Towards Energy-Efficient Drinking Water Production using Biomimicry
Water is a prerequisite for life and we therefore need pure drinking water to survive. Yet there are more than half a billion people that do not have access to pure drinking water. Water treatment can be performed in many different ways, one of the most commonly used being filtration. As the climate is getting warmer and sources of fresh water are being increasingly contaminated, attention is shifted to the sea in the search for drinking water. Sea water does, however, need to be desalinated before it is usable as drinking water.
Desalination is commonly conducted using the process of reverse osmosis (RO), where water is forced to penetrate water-selective barriers in filters. The main issues with reverse osmosis are that the pressure needed to drive the process against the osmotic pressure build-up is significant and that the diffusivity of water through the selectively permeable layer is relatively slow. The energy input needed to run a reverse osmosis process using saline sea water is therefore substantial and the process is mainly performed in large-scale desalination plants. A more energy-efficient solution is needed in order to produce drinking water in a more sustainable manner as well as on a smaller scale.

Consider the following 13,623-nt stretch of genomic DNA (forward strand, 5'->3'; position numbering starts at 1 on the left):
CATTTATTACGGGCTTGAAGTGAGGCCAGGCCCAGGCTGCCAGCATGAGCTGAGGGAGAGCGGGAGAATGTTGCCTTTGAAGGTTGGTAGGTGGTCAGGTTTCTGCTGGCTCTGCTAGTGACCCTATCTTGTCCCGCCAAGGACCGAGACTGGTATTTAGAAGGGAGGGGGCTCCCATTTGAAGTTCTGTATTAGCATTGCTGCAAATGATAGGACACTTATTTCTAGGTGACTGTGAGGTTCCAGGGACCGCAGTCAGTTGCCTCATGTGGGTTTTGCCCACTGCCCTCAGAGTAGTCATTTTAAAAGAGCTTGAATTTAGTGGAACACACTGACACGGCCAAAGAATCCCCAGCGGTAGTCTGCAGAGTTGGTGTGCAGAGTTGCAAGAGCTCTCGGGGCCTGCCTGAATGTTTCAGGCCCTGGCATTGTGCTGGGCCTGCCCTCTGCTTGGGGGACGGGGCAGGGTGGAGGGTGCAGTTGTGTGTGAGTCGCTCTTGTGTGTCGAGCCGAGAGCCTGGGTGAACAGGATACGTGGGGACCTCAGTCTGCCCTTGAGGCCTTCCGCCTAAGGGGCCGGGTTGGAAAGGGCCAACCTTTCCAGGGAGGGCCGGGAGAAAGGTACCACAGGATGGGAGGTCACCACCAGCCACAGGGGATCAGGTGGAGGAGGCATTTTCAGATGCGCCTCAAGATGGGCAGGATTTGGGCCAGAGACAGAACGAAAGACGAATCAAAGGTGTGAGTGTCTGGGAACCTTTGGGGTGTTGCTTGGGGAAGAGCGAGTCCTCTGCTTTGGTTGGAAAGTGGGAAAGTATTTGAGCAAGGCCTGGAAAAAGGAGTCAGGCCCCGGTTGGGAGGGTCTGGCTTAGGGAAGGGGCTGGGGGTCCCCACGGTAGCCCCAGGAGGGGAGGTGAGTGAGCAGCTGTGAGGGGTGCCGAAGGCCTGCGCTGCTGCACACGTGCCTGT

Nature purifies water in a variety of ways such as large-scale water passage through sand and small-scale purification conducted by mussels. The aim of this thesis was to design a water filter using inspiration from nature. The model system of choice was the water transport across the cell membrane, which is present in both animals and plants. This water transport is conducted by transmembrane proteins called aquaporins, and the aim of this thesis was to incorporate aquaporins in a design that could potentially be used for water filtration purposes.
This thesis proposes a design where aquaporins are supported by mesoporous silica in order to improve robustness. A straightforward assembly process was developed and the resulting design was evaluated using a range of characterization techniques. The results showed that the mesoporous substrate greatly facilitated the spontaneous rupture and bilayer formation from proteoliposomes. Furthermore, neutron reflectivity data provided evidence of protein–silica intercalation where aquaporins made use of the aqueous pore environment to host their extracellular domains. This behavior is thought to improve the robustness of the system. The proposed water filter design put forward in this thesis will hopefully prove useful in the production of drinking water in the future.
Supported Lipid Bilayer